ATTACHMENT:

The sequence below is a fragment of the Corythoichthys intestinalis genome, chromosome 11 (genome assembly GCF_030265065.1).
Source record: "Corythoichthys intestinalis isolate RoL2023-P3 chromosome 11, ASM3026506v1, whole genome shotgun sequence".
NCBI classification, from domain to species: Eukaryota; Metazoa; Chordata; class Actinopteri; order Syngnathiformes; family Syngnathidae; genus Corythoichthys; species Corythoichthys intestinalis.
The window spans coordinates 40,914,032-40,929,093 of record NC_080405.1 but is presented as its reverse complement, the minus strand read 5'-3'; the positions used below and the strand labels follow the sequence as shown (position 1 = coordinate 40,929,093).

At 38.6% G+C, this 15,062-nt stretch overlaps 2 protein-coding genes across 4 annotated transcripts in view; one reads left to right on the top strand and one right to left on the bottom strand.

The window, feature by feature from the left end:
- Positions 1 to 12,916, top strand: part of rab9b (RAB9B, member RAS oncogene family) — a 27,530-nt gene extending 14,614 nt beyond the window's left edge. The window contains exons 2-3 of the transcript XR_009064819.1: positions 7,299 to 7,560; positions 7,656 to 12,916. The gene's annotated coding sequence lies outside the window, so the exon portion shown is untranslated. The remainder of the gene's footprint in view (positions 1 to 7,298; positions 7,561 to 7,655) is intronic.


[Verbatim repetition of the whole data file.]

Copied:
The sequence below is a fragment of the Corythoichthys intestinalis genome, chromosome 11 (genome assembly GCF_030265065.1).
Source record: "Corythoichthys intestinalis isolate RoL2023-P3 chromosome 11, ASM3026506v1, whole genome shotgun sequence".
NCBI classification, from domain to species: Eukaryota; Metazoa; Chordata; class Actinopteri; order Syngnathiformes; family Syngnathidae; genus Corythoichthys; species Corythoichthys intestinalis.
The window spans coordinates 40,914,032-40,929,093 of record NC_080405.1 but is presented as its reverse complement, the minus strand read 5'-3'; the positions used below and the strand labels follow the sequence as shown (position 1 = coordinate 40,929,093).

At 38.6% G+C, this 15,062-nt stretch overlaps 2 protein-coding genes across 4 annotated transcripts in view; one reads left to right on the top strand and one right to left on the bottom strand.

The window, feature by feature from the left end:
- Positions 1 to 12,916, top strand: part of rab9b (RAB9B, member RAS oncogene family) — a 27,530-nt gene extending 14,614 nt beyond the window's left edge. The window contains exons 2-3 of the transcript XR_009064819.1: positions 7,299 to 7,560; positions 7,656 to 12,916. The gene's annotated coding sequence lies outside the window, so the exon portion shown is untranslated. The remainder of the gene's footprint in view (positions 1 to 7,298; positions 7,561 to 7,655) is intronic.